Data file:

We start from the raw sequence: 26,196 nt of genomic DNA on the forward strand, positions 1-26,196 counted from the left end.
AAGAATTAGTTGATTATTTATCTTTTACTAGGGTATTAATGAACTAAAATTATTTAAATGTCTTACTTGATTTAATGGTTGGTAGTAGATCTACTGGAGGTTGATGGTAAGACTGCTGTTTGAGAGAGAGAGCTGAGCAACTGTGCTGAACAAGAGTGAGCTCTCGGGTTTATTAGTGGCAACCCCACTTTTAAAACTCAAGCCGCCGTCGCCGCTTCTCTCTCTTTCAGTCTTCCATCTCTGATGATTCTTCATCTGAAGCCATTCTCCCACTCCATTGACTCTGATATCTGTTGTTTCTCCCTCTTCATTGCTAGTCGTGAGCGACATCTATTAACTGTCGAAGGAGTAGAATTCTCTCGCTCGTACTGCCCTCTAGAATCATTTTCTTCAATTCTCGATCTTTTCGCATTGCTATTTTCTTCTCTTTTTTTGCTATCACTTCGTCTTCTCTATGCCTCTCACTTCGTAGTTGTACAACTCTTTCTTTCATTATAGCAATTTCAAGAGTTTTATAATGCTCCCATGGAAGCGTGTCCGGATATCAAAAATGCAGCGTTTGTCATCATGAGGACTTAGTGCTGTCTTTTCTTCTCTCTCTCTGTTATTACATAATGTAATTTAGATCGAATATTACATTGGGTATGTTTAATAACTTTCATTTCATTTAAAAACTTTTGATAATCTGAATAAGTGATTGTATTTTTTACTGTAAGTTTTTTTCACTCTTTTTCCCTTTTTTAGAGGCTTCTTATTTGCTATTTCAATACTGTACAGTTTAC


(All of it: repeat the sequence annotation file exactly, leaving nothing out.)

We start from the raw sequence: 26,196 nt of genomic DNA on the forward strand, positions 1-26,196 counted from the left end.
AAGAATTAGTTGATTATTTATCTTTTACTAGGGTATTAATGAACTAAAATTATTTAAATGTCTTACTTGATTTAATGGTTGGTAGTAGATCTACTGGAGGTTGATGGTAAGACTGCTGTTTGAGAGAGAGAGCTGAGCAACTGTGCTGAACAAGAGTGAGCTCTCGGGTTTATTAGTGGCAACCCCACTTTTAAAACTCAAGCCGCCGTCGCCGCTTCTCTCTCTTTCAGTCTTCCATCTCTGATGATTCTTCATCTGAAGCCATTCTCCCACTCCATTGACTCTGATATCTGTTGTTTCTCCCTCTTCATTGCTAGTCGTGAGCGACATCTATTAACTGTCGAAGGAGTAGAATTCTCTCGCTCGTACTGCCCTCTAGAATCATTTTCTTCAATTCTCGATCTTTTCGCATTGCTATTTTCTTCTCTTTTTTTGCTATCACTTCGTCTTCTCTATGCCTCTCACTTCGTAGTTGTACAACTCTTTCTTTCATTATAGCAATTTCAAGAGTTTTATAATGCTCCCATGGAAGCGTGTCCGGATATCAAAAATGCAGCGTTTGTCATCATGAGGACTTAGTGCTGTCTTTTCTTCTCTCTCTCTGTTATTACATAATGTAATTTAGATCGAATATTACATTGGGTATGTTTAATAACTTTCATTTCATTTAAAAACTTTTGATAATCTGAATAAGTGATTGTATTTTTTACTGTAAGTTTTTTTCACTCTTTTTCCCTTTTTTAGAGGCTTCTTATTTGCTATTTCAATACTGTACAGTTTAC